Twenty-two years ago Parliament voted in favour of the Charter of Rights and Freedoms. I maintain that if someone had said then that if we voted for the Charter of Rights and Freedoms, we would be opening the doors to same sex marriages, the Charter of Rights and Freedoms would not have passed in the House. Twenty-two years is a long time.

Civil Marriage ActGovernment Orders

7:50 p.m.

Conservative

Andrew Scheer Conservative Regina—Qu'Appelle, SK

You are making my point.

Civil Marriage ActGovernment Orders

7:50 p.m.

Liberal

Raymond Bonin Liberal Nickel Belt, ON

Mr. Speaker, I am not making the member's point. His point was how 100 years from now it would affect my re-election.

Civil Marriage ActGovernment Orders

7:50 p.m.

Simcoe North Ontario

Liberal

Paul Devillers LiberalParliamentary Secretary to the Prime Minister

Mr. Speaker, I find it somewhat comical to hear the members of the Conservative Party chastising Liberal members for not voting against their budget when they had the opportunity and did not have the hands on deck to do that, but that is not my question.

The member and I are on different sides of this issue; notwithstanding that, we respect one another's position. He started his comments based on the fact that this was being rammed through, or words to that effect. The hon. member for London—Fanshawe made the same point, that this is a process that is being rammed through.

My direct question is, if there was another six years of debate on this issue, what are the chances that his position would change?

Civil Marriage ActGovernment Orders

7:50 p.m.

Liberal

Raymond Bonin Liberal Nickel Belt, ON

Mr. Speaker, six years may not change the position based on the legislation we have before us. It would give us an opportunity to attempt other solutions. Have we asked members of the gay and lesbian community if they would accept the definition “civil union”?

I explained my position to every gay and lesbian person who called me, that what I was concerned with was the word “marriage”. I asked them whether they could live with the definition “civil union”. Every single one of them agreed they could live with that. That was not a big issue for them.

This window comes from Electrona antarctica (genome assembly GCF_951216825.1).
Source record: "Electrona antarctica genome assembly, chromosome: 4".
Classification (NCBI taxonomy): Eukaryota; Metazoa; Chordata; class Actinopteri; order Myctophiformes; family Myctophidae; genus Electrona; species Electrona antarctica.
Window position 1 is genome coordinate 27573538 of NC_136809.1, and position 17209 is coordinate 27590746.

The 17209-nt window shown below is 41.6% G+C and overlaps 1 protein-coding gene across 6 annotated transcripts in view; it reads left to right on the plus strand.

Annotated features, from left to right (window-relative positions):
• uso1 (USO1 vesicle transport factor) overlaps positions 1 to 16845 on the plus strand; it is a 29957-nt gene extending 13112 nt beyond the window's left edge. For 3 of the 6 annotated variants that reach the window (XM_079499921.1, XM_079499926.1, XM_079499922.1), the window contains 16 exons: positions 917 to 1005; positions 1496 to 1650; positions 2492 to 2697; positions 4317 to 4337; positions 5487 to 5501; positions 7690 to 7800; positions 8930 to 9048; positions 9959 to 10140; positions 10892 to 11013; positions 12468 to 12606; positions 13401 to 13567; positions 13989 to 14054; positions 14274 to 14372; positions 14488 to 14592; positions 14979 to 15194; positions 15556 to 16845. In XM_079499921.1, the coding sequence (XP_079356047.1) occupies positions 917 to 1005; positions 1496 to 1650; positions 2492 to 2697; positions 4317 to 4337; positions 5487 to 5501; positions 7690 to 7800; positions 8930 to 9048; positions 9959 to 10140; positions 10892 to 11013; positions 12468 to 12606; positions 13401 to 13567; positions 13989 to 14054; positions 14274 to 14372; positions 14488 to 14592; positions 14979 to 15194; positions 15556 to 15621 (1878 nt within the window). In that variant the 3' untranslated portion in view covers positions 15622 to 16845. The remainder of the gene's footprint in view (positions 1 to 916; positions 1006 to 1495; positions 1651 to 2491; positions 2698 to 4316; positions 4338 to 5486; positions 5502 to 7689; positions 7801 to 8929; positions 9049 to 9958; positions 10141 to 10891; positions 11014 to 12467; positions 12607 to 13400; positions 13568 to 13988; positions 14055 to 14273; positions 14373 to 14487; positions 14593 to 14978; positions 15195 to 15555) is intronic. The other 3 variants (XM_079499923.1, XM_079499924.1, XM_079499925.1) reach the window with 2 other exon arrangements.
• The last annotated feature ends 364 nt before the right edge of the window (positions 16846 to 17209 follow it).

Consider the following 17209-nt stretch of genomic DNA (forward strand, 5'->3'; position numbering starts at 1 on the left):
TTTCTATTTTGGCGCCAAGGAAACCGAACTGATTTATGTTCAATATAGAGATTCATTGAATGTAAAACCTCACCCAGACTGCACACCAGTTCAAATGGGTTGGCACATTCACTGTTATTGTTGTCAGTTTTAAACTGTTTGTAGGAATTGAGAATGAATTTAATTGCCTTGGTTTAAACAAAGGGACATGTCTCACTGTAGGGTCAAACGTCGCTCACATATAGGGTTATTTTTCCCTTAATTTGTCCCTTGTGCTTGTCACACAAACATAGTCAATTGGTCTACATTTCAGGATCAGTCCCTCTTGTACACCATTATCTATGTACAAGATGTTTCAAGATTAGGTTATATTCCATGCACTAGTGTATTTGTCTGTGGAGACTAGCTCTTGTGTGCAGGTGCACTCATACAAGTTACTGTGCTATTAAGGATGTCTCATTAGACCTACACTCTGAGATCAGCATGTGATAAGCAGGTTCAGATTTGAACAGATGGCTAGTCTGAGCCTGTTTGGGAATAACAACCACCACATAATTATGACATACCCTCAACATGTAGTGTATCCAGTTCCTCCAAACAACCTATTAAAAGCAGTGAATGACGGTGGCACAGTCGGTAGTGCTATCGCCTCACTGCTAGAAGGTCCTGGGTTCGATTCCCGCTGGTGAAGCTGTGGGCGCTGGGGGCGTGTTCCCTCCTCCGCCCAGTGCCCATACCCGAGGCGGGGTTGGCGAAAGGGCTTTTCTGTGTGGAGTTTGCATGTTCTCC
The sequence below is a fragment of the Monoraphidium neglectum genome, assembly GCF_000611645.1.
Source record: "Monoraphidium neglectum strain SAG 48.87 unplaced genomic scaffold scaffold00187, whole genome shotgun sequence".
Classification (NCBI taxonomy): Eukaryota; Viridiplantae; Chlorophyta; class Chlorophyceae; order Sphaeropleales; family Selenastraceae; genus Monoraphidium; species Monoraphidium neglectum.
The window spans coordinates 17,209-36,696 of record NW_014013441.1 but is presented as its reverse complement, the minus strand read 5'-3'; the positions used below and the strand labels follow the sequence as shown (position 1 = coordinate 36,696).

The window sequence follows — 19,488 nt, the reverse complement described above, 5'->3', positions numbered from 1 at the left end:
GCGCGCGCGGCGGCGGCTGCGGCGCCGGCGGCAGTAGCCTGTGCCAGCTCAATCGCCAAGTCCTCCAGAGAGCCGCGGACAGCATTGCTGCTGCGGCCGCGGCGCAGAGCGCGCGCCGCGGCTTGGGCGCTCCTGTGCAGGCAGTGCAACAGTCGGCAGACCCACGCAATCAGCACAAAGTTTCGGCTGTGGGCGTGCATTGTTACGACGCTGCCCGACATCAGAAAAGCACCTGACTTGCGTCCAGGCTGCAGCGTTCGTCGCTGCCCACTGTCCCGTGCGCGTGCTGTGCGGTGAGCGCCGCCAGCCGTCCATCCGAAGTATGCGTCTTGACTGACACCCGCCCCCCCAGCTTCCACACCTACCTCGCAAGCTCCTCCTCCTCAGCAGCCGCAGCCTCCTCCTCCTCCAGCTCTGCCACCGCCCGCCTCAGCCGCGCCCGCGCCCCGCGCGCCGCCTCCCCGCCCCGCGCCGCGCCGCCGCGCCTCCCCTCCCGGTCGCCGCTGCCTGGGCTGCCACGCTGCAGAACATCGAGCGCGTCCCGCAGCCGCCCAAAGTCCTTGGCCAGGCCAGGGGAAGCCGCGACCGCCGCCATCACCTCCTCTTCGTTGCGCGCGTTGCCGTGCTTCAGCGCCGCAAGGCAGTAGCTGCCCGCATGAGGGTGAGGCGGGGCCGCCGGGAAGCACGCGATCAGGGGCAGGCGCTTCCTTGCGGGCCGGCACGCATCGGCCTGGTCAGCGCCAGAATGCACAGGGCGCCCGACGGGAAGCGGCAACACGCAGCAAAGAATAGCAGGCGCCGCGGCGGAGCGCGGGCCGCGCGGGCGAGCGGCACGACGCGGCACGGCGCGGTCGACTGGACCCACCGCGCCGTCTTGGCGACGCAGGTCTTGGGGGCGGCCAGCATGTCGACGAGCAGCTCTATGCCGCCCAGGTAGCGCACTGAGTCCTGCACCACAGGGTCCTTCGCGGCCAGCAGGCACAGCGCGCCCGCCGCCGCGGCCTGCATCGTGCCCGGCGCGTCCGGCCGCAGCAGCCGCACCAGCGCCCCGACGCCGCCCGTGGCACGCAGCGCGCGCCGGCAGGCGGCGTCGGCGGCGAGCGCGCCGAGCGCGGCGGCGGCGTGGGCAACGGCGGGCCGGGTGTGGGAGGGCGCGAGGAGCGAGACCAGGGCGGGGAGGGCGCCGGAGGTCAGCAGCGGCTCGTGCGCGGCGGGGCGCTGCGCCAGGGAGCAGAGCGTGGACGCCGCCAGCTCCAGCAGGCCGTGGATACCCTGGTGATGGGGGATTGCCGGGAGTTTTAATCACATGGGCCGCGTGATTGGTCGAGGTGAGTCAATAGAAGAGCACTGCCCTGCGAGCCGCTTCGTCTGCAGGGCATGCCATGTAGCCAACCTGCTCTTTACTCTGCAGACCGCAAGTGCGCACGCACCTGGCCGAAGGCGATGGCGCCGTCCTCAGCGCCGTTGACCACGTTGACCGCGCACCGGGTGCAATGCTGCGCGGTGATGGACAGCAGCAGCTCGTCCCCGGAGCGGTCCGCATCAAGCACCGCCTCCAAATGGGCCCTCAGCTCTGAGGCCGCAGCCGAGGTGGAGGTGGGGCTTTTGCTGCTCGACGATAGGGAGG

Civil Marriage ActGovernment Orders

7:50 p.m.

Conservative

Ken Epp Conservative Edmonton—Sherwood Park, AB

Mr. Speaker, I do not rise to address Bill C-38 in order to filibuster or obstruct Parliament, as some contend. I rise to speak in order to change the minds of those who would vote in favour of this bill.

I sincerely and profoundly want Bill C-38 defeated. I represent millions of Canadians who do not want this bill passed. I represent millions who believe that marriage is and should remain as the union of one man and one woman to the exclusion of all others.

It is undoubtedly unrealistic of me to expect that every member of Parliament will take a copy of my speech and before he or she goes to bed tonight will read and ponder what I am about to say. I probably kid myself into believing that each one will thoughtfully ask himself or herself the pertinent questions which I am going to pose.

Instead of restating the positions which I have already articulated in my previous speeches on this topic, I am going to ask a series of questions which I challenge others to answer honestly, to put aside prejudgments on these questions and to try desperately to think of these things on a deep level.

Here are the questions. They are not in any particular order. I just wrote them down as they came to mind.

Question 1: Am I ready to undo the traditions and teachings which have directed societies and nations over many millennia?

Question 2: Am I ready to contribute to a weakening of the family unit as it has come to be understood and sought after by generations of people in history?

Question 3: If I have a belief in God as taught by my religion, am I ready to go 180 degrees against the teaching of my religion?

Question 4: If I have no professed religious belief, am I ready to undo thousands of years of tradition and history?